How to Preserve Basil

Basil is a very tender herb that can be used for many different things ranging from making pesto to utilizing it to make pickling vinegar. The rule of thumb is; if you pick your basil you should plan on using it the same day. If you have to keep it for a day or two put it in a vase of water or if you only have the de-stemmed leaves wrap them in a damp paper towel and put it in a plastic bag in the crisper of your refrigerator.


Placing freshly picked basil in some water can prolong it’s life for about a week.

So, what do you do if your basil plant grows so successfully that it produces more basil than you can use in a day or two. Don’t worry, you won’t be punished for having a successful plant because there are many different ways to preserve basil. You can keep it in the refrigerator; you can freeze it or store it. It is up to you and how you want to preserve your basil.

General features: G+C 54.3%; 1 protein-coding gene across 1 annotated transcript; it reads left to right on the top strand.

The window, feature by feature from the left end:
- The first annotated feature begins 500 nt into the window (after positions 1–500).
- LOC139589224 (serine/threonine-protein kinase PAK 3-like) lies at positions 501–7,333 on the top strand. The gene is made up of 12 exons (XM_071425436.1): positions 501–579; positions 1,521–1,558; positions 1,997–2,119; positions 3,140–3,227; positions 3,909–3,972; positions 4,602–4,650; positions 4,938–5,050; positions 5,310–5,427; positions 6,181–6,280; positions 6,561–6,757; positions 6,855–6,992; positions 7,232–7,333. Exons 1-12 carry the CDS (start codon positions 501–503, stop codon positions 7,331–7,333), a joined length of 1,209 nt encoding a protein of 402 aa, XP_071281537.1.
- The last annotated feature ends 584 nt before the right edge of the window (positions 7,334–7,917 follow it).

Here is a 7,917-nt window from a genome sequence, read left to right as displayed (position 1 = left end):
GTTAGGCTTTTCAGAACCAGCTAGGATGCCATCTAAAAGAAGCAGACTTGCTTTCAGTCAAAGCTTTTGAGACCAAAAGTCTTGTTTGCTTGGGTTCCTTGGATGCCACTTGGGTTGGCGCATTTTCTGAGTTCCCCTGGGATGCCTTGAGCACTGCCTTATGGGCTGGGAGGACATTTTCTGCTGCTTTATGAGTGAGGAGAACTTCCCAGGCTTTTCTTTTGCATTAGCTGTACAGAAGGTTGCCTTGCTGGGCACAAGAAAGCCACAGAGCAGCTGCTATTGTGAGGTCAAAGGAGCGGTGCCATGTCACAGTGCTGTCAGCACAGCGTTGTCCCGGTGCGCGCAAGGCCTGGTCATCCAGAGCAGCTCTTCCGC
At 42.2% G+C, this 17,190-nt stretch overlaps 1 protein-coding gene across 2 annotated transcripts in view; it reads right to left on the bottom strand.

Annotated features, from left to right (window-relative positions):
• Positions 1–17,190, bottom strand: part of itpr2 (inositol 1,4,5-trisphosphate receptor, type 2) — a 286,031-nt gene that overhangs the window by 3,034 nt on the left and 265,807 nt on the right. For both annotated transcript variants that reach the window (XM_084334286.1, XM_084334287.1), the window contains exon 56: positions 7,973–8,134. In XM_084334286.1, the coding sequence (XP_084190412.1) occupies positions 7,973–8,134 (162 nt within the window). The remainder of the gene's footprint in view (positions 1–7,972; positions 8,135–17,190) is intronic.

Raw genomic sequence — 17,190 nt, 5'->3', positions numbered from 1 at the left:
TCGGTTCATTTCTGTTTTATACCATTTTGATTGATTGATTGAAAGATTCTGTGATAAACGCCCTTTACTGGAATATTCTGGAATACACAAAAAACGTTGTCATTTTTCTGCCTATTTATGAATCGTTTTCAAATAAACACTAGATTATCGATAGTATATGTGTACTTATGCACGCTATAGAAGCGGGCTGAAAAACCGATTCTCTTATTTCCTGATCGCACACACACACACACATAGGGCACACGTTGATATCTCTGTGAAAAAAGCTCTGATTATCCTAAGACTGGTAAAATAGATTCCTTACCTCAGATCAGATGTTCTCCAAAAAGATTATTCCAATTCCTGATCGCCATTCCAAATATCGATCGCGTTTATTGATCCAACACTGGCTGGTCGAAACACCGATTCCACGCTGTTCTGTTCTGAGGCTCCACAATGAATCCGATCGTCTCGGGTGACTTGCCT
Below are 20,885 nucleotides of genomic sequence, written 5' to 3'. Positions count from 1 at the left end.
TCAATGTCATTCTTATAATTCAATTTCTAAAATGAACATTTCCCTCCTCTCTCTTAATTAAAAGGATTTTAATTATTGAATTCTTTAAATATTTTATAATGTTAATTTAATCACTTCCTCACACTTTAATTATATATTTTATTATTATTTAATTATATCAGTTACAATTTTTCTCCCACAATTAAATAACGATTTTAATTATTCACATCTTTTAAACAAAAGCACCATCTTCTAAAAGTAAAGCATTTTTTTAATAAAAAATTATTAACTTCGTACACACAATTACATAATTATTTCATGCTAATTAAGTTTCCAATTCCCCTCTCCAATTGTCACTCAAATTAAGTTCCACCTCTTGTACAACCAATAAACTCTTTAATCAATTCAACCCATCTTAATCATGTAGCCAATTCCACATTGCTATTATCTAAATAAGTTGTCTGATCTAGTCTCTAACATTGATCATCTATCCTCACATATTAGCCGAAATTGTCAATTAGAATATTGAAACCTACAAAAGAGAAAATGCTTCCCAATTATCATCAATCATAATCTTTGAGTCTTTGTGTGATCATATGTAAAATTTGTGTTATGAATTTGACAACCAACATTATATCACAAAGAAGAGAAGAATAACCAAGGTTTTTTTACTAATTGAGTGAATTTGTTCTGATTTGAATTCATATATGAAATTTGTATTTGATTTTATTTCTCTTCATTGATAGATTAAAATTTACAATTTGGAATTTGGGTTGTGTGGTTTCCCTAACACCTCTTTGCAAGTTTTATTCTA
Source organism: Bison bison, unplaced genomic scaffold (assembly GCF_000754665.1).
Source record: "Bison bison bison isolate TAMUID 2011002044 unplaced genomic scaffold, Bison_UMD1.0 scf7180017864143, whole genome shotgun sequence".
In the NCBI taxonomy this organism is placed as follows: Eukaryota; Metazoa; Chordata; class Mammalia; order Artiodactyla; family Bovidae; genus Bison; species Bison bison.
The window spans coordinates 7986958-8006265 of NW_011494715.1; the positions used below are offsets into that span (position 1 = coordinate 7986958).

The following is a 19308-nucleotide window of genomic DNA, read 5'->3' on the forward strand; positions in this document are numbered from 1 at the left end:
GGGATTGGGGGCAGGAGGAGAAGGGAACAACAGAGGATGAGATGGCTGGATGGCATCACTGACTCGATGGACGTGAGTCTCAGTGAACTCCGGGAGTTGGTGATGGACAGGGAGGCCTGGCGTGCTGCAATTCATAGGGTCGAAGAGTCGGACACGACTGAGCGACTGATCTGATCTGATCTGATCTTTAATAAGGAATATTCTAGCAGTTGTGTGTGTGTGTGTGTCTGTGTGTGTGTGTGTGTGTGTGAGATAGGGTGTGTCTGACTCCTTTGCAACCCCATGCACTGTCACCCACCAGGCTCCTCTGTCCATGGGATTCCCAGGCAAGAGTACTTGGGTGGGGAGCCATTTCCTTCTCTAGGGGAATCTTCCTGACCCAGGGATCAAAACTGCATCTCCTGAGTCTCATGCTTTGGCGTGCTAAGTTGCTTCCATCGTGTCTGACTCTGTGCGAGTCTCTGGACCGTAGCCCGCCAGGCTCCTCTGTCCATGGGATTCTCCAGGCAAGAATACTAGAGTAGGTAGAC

Two of my favorite ways to preserve any excess basil is to make basil ice cubes or basil butter. To make the basil ice cubes start by carefully washing your basil and letting it dry on a paper towel or in a salad spinner. Once dry carefully pick off the leaves of the basil. Chop the basil into fine pieces and place into the bottom of an ice cube tray. Then, simply pour extra virgin olive oil over the top and place in the freezer. Whenever you are in need of a blast of basil just pop out an ice cube and use it in whatever recipe that you are created.

In order to preserve your basil by making butter follow the steps above of washing and picking the leaves then take butter (I like mine on the strong basil side, so I use 4 teaspoons finely chopped basil for every ½ cup of butter) place in a mixer and whip until light and fluffy, add your basil, salt, pepper, and garlic if you like. Once all the ingredients are whipped together divide up the butter and place on wax or parchment paper and roll it up tightly. Put them in freezer bags and take them out as you need them.

Chop basil and place in ice tray and fill with olive oil to preserve it for up to a year.

photo credit: Eva the Weaver via photopincc
photo credit: Zach Bulick via photopincc
photo credit: jonpalmer

Leave a Reply

Your email address will not be published. Required fields are marked *